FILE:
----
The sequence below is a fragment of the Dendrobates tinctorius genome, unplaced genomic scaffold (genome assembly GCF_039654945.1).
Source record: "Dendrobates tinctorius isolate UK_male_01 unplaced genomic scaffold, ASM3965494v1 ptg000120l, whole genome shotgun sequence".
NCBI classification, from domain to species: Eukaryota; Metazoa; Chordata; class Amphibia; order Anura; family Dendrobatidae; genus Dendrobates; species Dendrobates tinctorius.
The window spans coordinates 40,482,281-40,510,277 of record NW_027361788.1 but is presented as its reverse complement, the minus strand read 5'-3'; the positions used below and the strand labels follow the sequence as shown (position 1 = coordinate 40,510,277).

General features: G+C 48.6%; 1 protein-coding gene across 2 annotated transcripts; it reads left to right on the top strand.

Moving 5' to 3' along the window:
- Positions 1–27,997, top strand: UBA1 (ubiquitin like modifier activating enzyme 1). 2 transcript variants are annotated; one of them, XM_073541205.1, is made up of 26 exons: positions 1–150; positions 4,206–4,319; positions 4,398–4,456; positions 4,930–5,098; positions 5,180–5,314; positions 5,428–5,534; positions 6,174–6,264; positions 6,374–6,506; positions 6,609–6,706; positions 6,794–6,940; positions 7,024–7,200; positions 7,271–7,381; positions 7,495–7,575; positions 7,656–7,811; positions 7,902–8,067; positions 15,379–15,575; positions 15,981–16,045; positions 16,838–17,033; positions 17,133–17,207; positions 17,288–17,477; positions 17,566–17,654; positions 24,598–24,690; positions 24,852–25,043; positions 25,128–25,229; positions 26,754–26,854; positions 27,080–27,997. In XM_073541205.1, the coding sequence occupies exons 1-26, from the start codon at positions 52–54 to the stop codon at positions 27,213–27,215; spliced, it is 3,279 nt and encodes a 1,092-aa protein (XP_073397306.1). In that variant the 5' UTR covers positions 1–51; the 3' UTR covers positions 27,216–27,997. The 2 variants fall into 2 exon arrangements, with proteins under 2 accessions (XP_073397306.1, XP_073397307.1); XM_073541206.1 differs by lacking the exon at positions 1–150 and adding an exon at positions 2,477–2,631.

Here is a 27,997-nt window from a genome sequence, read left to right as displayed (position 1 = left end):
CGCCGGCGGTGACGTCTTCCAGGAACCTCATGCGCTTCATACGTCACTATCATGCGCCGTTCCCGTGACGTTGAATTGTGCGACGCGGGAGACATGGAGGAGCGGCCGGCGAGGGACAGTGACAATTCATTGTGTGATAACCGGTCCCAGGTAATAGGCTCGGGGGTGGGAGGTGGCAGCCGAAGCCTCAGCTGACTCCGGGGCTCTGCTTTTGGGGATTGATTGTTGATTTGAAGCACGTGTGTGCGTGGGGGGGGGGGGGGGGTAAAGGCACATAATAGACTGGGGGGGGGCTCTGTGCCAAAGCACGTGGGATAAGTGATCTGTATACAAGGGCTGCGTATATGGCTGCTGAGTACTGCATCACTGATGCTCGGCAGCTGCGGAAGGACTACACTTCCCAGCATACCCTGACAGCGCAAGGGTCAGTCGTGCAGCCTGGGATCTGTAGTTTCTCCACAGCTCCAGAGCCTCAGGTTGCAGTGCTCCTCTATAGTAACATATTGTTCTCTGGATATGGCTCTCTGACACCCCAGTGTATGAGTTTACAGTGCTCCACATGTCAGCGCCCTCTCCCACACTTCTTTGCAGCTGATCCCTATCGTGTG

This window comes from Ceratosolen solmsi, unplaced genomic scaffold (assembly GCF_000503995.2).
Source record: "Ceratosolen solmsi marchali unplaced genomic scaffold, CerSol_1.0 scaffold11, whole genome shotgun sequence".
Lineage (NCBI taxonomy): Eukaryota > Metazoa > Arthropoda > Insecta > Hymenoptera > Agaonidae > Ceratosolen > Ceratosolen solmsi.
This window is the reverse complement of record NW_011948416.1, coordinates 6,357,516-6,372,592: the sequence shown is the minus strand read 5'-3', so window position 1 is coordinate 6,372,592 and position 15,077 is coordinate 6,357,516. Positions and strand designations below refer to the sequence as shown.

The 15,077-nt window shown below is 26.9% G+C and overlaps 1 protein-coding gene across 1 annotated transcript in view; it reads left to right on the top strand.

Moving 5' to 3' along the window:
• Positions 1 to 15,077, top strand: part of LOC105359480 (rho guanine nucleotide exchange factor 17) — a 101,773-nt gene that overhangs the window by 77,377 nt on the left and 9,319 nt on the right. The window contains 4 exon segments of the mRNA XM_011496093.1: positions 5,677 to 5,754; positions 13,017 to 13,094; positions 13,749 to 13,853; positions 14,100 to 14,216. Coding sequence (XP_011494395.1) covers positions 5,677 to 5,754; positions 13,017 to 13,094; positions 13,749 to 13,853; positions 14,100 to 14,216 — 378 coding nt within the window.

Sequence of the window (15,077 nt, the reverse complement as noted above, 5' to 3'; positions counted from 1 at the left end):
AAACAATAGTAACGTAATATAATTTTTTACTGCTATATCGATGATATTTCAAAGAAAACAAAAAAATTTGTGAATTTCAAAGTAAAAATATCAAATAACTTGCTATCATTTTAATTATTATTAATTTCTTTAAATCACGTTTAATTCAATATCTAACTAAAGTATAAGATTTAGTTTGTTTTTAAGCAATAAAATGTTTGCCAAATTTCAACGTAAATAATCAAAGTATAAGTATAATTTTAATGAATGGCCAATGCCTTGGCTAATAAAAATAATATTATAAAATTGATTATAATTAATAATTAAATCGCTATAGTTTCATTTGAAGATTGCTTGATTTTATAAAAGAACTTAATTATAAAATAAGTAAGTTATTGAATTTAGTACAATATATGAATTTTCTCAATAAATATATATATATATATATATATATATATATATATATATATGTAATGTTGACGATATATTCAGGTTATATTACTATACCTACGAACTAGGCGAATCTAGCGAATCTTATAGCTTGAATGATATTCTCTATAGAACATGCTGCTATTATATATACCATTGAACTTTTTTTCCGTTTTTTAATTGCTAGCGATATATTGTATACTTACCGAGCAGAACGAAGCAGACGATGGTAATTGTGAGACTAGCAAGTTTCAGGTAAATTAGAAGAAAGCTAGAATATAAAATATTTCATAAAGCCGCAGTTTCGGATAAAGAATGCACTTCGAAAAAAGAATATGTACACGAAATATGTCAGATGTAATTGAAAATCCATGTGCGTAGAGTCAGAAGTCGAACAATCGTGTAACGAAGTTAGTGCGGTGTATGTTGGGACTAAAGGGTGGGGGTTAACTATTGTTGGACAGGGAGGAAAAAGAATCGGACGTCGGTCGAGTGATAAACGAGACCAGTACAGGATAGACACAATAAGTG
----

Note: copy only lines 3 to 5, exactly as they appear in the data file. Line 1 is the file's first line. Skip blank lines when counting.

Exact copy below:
NCBI classification, from domain to species: Eukaryota; Metazoa; Chordata; class Amphibia; order Anura; family Dendrobatidae; genus Dendrobates; species Dendrobates tinctorius.
The window spans coordinates 40,482,281-40,510,277 of record NW_027361788.1 but is presented as its reverse complement, the minus strand read 5'-3'; the positions used below and the strand labels follow the sequence as shown (position 1 = coordinate 40,510,277).

General features: G+C 48.6%; 1 protein-coding gene across 2 annotated transcripts; it reads left to right on the top strand.